Southern Spain

Words: Ollie Horne
Photos: Richard Gaston

In a valley of the Rio Ubrique, surrounded by tall hills and rocky escarpments, sits the Pueblo Blanco of Ubrique. Hemmed in by steep cliff faces, the town’s slanted terracotta roofs jostle for space beneath the limestone slopes, covered in olives and oaks. Narrow cobbled streets and stone steps lead through the clusters of homes and shops, their white plaster walls reflecting the heat of the burning Andalusian sun. The earthy smell of leather and the hum of machinery emerge from within the low buildings. For over two centuries, the town has protected the secrets of master leather production, and today, more than half of Ubrique’s population is involved in the industry.

As midday shadows shrink from the hot stone, the central plaza lies empty. Flags on the balcony of the town hall hang limp. Orange trees line the main Avenida, their bright fruits peering between the leaves. A dark rock protrudes from the white walls of a home, like a living crag slowly reclaiming the alley. On Avenida de Jesulin de Ubrique - named for the town’s celebrated matador - the dusty floor of the bullfighting ring wobbles and vibrates in the unrelenting glare.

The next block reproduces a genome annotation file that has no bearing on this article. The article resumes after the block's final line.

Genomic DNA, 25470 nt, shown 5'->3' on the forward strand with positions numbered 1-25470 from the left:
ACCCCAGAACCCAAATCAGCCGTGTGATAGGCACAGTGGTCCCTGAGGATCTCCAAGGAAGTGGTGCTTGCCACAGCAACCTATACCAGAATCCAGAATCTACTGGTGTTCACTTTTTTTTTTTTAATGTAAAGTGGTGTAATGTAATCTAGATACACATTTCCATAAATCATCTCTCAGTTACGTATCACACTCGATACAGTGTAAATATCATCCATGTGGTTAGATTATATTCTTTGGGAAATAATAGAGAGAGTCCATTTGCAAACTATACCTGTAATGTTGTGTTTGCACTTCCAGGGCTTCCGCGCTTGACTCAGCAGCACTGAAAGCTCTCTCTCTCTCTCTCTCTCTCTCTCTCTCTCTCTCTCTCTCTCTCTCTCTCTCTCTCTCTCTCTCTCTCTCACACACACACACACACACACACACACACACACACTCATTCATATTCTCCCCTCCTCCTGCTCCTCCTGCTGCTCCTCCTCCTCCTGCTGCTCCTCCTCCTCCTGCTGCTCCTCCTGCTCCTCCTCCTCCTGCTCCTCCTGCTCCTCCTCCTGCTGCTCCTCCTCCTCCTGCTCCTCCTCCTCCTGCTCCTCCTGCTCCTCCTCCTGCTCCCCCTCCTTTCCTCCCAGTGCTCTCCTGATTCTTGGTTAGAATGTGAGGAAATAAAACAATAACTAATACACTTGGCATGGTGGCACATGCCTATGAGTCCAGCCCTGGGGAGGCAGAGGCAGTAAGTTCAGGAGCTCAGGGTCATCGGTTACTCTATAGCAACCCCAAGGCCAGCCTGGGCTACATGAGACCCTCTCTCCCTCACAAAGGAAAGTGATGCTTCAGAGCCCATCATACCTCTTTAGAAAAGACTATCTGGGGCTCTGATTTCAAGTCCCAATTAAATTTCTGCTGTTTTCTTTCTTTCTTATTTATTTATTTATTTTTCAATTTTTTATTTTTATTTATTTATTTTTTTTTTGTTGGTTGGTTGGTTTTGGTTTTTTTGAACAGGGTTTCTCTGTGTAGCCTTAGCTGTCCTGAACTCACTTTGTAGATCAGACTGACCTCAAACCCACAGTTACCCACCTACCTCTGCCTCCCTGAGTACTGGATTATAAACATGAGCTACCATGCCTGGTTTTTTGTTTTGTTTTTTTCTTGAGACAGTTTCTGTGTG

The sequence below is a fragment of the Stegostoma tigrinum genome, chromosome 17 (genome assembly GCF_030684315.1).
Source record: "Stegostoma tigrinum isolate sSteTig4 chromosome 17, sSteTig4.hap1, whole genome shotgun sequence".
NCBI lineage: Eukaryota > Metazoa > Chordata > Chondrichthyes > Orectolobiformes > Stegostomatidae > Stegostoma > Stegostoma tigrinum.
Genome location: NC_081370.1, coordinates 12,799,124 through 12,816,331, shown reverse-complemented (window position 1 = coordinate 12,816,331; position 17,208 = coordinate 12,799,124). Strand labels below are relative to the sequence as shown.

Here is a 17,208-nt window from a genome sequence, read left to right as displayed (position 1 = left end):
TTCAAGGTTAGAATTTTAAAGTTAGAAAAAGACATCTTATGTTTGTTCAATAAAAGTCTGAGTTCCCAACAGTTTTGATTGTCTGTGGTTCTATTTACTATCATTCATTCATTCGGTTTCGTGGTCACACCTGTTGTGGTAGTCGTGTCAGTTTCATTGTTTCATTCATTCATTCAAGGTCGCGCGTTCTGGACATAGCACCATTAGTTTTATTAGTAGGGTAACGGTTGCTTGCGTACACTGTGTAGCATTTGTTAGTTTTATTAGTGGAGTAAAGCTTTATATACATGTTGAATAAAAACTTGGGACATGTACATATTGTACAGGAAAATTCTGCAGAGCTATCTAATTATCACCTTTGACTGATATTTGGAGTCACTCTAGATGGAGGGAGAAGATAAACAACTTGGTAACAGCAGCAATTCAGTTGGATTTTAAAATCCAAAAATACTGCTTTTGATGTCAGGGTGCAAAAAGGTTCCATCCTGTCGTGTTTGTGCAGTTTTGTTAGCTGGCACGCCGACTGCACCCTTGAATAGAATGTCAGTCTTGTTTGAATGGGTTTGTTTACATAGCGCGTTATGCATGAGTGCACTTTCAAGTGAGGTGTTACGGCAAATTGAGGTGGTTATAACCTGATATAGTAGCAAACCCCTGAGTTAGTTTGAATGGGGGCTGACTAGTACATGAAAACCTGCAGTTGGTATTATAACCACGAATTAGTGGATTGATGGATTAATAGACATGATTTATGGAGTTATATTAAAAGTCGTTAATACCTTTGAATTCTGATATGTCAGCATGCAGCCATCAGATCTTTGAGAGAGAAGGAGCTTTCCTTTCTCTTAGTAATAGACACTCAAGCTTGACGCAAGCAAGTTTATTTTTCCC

Rugged countryside surrounds Ubrique, where the national parks of Grazalema and Los Alcornocales meet. Hiking trails peel from the town and into the hills. A Roman road, uneven with rough stones, cuts its unwavering line through a limestone rise, leading to the ruins of an ancient town, squat in the dust and grass. Below the precipice, an arroyo valley is blanketed in cork trees. Above, Spanish firs line the slopes of the chalky hills, while griffon vultures turn lazily in the blank sky.

The sun is slow to dip below the hills; its late rays retreat up the steep ridges above the town. As the air cools, chairs and tables appear in the plaza and along the avenue. The town gathers below the glow of streetlights, while waiters flurry about their tables with tapas and wine, and the last reflections of the sunken sun disappear from the jagged cliff face.